prepared to pump as much money into the system as may be needed to offset any disruptions caused by year-2000 problems.

Peter R. Fisher, executive vice president of the Federal Reserve Bank of New York and the manager of the System Open Market Account, the body that implements the central bank's monetary policy, disclosed a number of technical changes that will make it easier for banks to fund themselves around yearend.

Analysts said the fact that Mr. Fisher himself called in the press and the Fed's primary securities dealers to announce the changes underscored the importance the central bank puts on assuring the market that liquidity will not dry up. Shortly after the 9:30 a.m. press conference at the New York Fed, Mr. Fisher held a similar meeting with the Fed's primary securities dealers.

The year-2000-related measures include a significant expansion of collateral acceptable in repurchase transactions by the New York Fed, a lengthening of the maturities of those transactions to 90 days from 60 days, and the creation of a special standby financing facility in December and January.

Mr. Fisher emphasized that the Fed was not signaling that it expects serious problems in December and January, but acknowledged that "the unknown factor" remains, since "we've never been through a century date change before."

Mr. Fisher, in answer to a question, said the Fed has not been able to determine how much more liquidity the new measures would make available.

Companies, especially banks, have been spending billions of dollars in their race to be prepared in case computer programs fail or produce false data because they cannot recognize the 2000 date. As yearend approaches, the year-2000 issue is expected to generate anxiety among investors and consumers.

Mr. Fisher described the Fed's moves -- which were approved by the Federal Open Market Committee at its meeting on Aug. 24 -- as "preventive and preemptive" because of the potential for expanded reserve needs in the banking system at yearend.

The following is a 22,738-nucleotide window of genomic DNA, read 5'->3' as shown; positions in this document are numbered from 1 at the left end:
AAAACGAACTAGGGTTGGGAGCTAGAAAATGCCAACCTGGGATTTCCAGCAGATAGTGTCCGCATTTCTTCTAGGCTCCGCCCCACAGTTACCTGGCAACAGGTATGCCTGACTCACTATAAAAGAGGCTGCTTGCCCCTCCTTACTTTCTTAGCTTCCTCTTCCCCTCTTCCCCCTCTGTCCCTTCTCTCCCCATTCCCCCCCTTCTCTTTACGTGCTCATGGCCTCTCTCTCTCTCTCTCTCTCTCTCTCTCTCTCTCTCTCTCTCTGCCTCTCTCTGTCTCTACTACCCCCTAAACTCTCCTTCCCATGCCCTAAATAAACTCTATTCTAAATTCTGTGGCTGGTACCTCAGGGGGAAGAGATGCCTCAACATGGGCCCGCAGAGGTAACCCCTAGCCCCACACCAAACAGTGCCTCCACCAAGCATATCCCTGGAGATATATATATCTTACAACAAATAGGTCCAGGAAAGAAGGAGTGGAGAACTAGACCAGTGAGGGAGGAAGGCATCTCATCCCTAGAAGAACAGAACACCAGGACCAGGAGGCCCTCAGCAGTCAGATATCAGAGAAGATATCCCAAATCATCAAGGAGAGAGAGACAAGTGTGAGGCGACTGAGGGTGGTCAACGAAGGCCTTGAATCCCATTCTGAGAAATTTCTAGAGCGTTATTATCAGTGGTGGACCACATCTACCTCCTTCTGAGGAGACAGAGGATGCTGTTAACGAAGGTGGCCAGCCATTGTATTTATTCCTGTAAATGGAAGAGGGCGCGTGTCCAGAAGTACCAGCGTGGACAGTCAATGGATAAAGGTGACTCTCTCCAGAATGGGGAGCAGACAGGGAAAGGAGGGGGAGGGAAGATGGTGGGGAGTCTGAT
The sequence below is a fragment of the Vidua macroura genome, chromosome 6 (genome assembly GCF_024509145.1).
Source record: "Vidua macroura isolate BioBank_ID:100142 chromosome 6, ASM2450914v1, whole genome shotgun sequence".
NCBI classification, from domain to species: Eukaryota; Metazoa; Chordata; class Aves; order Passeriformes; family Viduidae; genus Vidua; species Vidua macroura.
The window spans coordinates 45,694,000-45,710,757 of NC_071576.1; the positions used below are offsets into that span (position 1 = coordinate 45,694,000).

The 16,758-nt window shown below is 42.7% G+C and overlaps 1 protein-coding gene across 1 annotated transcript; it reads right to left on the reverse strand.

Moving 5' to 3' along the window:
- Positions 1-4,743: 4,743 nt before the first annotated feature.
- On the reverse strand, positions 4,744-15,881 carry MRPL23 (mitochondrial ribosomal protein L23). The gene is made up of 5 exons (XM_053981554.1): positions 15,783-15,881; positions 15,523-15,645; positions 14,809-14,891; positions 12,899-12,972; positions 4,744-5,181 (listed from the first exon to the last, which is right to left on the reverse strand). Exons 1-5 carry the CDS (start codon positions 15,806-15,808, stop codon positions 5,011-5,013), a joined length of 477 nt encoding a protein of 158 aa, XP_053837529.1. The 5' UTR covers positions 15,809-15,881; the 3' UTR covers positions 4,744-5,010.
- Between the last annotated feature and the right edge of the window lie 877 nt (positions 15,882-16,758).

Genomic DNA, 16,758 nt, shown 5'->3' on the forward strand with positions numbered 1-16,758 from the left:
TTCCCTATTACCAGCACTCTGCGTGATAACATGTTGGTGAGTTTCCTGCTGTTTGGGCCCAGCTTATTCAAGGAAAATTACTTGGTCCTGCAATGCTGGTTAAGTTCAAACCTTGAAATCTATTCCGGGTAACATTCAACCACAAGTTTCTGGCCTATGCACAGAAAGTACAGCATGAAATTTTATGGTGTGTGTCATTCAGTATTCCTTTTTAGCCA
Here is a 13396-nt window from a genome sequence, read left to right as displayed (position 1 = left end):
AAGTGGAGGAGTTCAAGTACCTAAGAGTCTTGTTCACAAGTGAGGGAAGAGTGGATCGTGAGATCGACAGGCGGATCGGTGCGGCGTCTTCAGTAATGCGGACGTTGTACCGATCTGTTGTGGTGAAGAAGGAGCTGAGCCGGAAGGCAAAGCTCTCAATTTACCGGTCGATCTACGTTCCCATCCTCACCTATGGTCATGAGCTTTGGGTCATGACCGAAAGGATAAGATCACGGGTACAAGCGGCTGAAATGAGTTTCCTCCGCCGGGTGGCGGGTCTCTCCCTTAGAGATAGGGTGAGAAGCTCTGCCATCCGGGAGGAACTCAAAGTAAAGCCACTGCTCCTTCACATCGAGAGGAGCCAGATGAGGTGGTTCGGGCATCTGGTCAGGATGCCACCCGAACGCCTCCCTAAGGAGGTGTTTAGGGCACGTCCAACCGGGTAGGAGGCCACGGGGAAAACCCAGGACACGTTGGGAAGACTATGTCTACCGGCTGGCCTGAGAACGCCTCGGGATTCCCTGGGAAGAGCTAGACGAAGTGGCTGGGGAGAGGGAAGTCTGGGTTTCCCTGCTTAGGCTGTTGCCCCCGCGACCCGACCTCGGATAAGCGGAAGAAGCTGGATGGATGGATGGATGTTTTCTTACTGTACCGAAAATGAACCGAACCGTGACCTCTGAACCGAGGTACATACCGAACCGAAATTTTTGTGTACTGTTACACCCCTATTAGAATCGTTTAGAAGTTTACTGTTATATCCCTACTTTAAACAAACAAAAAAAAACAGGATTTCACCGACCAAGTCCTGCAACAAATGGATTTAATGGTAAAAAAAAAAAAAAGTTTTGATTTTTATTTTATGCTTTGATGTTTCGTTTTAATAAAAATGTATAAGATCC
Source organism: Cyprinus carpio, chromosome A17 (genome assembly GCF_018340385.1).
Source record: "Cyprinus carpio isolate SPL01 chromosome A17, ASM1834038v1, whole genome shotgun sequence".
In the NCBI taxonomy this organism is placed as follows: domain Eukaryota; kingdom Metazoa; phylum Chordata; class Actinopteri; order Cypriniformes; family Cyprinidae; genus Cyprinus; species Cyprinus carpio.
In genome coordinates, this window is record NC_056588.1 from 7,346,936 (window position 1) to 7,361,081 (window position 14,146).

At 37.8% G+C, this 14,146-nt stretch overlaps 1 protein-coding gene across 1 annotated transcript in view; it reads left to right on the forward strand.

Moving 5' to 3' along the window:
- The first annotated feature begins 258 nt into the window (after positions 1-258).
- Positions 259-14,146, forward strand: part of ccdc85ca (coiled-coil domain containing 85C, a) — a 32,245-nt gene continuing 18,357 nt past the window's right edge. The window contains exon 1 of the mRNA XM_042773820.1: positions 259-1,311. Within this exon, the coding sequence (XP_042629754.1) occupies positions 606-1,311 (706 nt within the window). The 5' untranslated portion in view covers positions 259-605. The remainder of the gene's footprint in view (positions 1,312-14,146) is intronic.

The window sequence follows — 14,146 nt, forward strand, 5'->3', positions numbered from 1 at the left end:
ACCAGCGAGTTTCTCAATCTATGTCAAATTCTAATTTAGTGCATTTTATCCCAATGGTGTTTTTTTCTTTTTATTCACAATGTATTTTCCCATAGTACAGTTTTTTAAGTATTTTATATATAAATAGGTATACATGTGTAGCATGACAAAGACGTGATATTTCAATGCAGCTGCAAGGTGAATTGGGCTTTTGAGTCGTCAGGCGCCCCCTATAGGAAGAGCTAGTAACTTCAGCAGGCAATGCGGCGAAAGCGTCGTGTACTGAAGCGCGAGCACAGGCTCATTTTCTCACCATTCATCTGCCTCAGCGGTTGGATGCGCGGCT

One way banks obtain liquidity from the Fed is by entering repurchase agreements with it, in which they sell a U.S. government security to the central bank and agree to buy it back on a specific date. By accepting additional types of securities, the amount of liquidity available will be increased substantially.

For that reason the Fed is broadening the types of securities it will accept as collateral. Included will be pass-through mortgage securities of the government-sponsored secondary market organizations, Ginnie Mae, Freddie Mac, and Fannie Mae, along with "strip" securities of the Treasury and of other government agencies. Strips are pieces of securities that are traded in the financial markets. For example, one strip might represent interest paid on a security, while another might represent principal.

To gain access to this larger pool of securities, Mr. Fisher said the New York Fed will establish custody arrangements with commercial banks to manage the clearing and settlement of collateral. These arrangements are expected to be in place in early October.

The expanded list of acceptable collateral will be effective through next April. The policy will then be reviewed by the Open Market Committee, which might make it permanent.

A permanent change already approved by the committee raises the maximum maturity of repurchase transactions to 90 days, from 60 days. Mr. Fisher said this change will bring the New York Fed's operations into better alignment with market practice, where 90 days is the standard.

And he said 90-day terms will give the Fed greater ability to deal with the pattern of demand now expected in relation to 2000. Heightened activity is anticipated in November, December, and January, he said.

A considerably bigger move is the Open Market Committee authorization for the New York Fed to operate a temporary standby financing facility through the auctioning of options on overnight repurchase agreements in December and January.

In a statement, the New York Fed said the facility "is intended to provide greater assurance that there will be sufficient depth and liquidity in short-term funding markets" to permit market participants -- including the Fed itself -- to make necessary yearend balance-sheet adjustments.

Mr. Fisher said the New York Fed will sell the option to its regular counterparties in open market operations, the primary dealers, at three strike prices, each of which will be a defined spread to the Open Market Committee's target rate for the federal funds rate.

He said a strike price of 150 basis points over the funds rate target is under consideration, as well as two wider spreads, on individual option contracts valued at $50 million.

Primary dealers will be able to exercise the options on specific days, probably during the last two weeks of December and first two weeks of January.

"We hope the options will not be exercised," he said, "but the intent is to provide a piece of insurance" against the risk that market rates could move widely from their normal ranges.

Discussions to set details of the standby financing facility are under way between the New York Fed and the primary dealers.

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